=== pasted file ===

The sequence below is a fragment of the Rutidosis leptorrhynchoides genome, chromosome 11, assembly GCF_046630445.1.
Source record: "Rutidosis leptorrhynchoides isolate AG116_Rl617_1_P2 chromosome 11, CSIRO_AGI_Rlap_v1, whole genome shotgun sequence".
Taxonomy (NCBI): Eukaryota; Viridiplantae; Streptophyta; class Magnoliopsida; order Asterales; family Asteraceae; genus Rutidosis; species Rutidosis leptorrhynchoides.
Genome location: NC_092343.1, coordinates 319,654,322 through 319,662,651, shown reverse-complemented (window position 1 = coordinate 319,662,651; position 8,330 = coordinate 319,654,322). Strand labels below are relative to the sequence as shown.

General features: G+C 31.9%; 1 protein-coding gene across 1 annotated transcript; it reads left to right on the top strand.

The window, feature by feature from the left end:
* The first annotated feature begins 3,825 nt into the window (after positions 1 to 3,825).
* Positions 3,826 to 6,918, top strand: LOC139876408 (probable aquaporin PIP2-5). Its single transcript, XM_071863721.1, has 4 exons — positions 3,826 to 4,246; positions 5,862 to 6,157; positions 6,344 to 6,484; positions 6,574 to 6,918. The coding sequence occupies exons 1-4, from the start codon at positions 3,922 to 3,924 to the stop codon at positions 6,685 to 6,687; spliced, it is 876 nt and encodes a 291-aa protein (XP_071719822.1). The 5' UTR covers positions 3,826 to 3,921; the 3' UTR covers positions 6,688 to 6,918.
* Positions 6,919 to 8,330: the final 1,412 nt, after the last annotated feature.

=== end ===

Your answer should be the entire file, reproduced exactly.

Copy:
The sequence below is a fragment of the Rutidosis leptorrhynchoides genome, chromosome 11, assembly GCF_046630445.1.
Source record: "Rutidosis leptorrhynchoides isolate AG116_Rl617_1_P2 chromosome 11, CSIRO_AGI_Rlap_v1, whole genome shotgun sequence".
Taxonomy (NCBI): Eukaryota; Viridiplantae; Streptophyta; class Magnoliopsida; order Asterales; family Asteraceae; genus Rutidosis; species Rutidosis leptorrhynchoides.
Genome location: NC_092343.1, coordinates 319,654,322 through 319,662,651, shown reverse-complemented (window position 1 = coordinate 319,662,651; position 8,330 = coordinate 319,654,322). Strand labels below are relative to the sequence as shown.

General features: G+C 31.9%; 1 protein-coding gene across 1 annotated transcript; it reads left to right on the top strand.

The window, feature by feature from the left end:
* The first annotated feature begins 3,825 nt into the window (after positions 1 to 3,825).
* Positions 3,826 to 6,918, top strand: LOC139876408 (probable aquaporin PIP2-5). Its single transcript, XM_071863721.1, has 4 exons — positions 3,826 to 4,246; positions 5,862 to 6,157; positions 6,344 to 6,484; positions 6,574 to 6,918. The coding sequence occupies exons 1-4, from the start codon at positions 3,922 to 3,924 to the stop codon at positions 6,685 to 6,687; spliced, it is 876 nt and encodes a 291-aa protein (XP_071719822.1). The 5' UTR covers positions 3,826 to 3,921; the 3' UTR covers positions 6,688 to 6,918.
* Positions 6,919 to 8,330: the final 1,412 nt, after the last annotated feature.